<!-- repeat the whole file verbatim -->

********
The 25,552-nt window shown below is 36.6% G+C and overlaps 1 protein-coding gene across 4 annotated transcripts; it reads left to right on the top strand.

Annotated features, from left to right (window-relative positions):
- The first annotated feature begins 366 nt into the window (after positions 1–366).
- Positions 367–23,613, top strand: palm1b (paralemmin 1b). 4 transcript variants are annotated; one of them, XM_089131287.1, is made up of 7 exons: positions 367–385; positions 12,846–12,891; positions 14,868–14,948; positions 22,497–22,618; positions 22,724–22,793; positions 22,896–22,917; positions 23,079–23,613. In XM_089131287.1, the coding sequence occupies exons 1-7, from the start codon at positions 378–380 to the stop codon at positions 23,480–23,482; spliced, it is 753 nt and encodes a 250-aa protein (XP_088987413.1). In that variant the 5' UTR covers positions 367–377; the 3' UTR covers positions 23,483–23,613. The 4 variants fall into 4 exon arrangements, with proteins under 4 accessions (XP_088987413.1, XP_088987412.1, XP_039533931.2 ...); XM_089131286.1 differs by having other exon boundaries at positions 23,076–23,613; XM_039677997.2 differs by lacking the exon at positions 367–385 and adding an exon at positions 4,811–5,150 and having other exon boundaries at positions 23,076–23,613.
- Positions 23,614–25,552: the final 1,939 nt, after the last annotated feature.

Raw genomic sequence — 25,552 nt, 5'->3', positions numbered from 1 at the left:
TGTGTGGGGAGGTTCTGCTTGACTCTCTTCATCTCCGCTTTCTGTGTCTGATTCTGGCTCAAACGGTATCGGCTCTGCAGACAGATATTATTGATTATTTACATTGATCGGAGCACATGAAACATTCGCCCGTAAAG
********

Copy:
The 25,552-nt window shown below is 36.6% G+C and overlaps 1 protein-coding gene across 4 annotated transcripts; it reads left to right on the top strand.

Annotated features, from left to right (window-relative positions):
- The first annotated feature begins 366 nt into the window (after positions 1–366).
- Positions 367–23,613, top strand: palm1b (paralemmin 1b). 4 transcript variants are annotated; one of them, XM_089131287.1, is made up of 7 exons: positions 367–385; positions 12,846–12,891; positions 14,868–14,948; positions 22,497–22,618; positions 22,724–22,793; positions 22,896–22,917; positions 23,079–23,613. In XM_089131287.1, the coding sequence occupies exons 1-7, from the start codon at positions 378–380 to the stop codon at positions 23,480–23,482; spliced, it is 753 nt and encodes a 250-aa protein (XP_088987413.1). In that variant the 5' UTR covers positions 367–377; the 3' UTR covers positions 23,483–23,613. The 4 variants fall into 4 exon arrangements, with proteins under 4 accessions (XP_088987413.1, XP_088987412.1, XP_039533931.2 ...); XM_089131286.1 differs by having other exon boundaries at positions 23,076–23,613; XM_039677997.2 differs by lacking the exon at positions 367–385 and adding an exon at positions 4,811–5,150 and having other exon boundaries at positions 23,076–23,613.
- Positions 23,614–25,552: the final 1,939 nt, after the last annotated feature.

Raw genomic sequence — 25,552 nt, 5'->3', positions numbered from 1 at the left:
TGTGTGGGGAGGTTCTGCTTGACTCTCTTCATCTCCGCTTTCTGTGTCTGATTCTGGCTCAAACGGTATCGGCTCTGCAGACAGATATTATTGATTATTTACATTGATCGGAGCACATGAAACATTCGCCCGTAAAG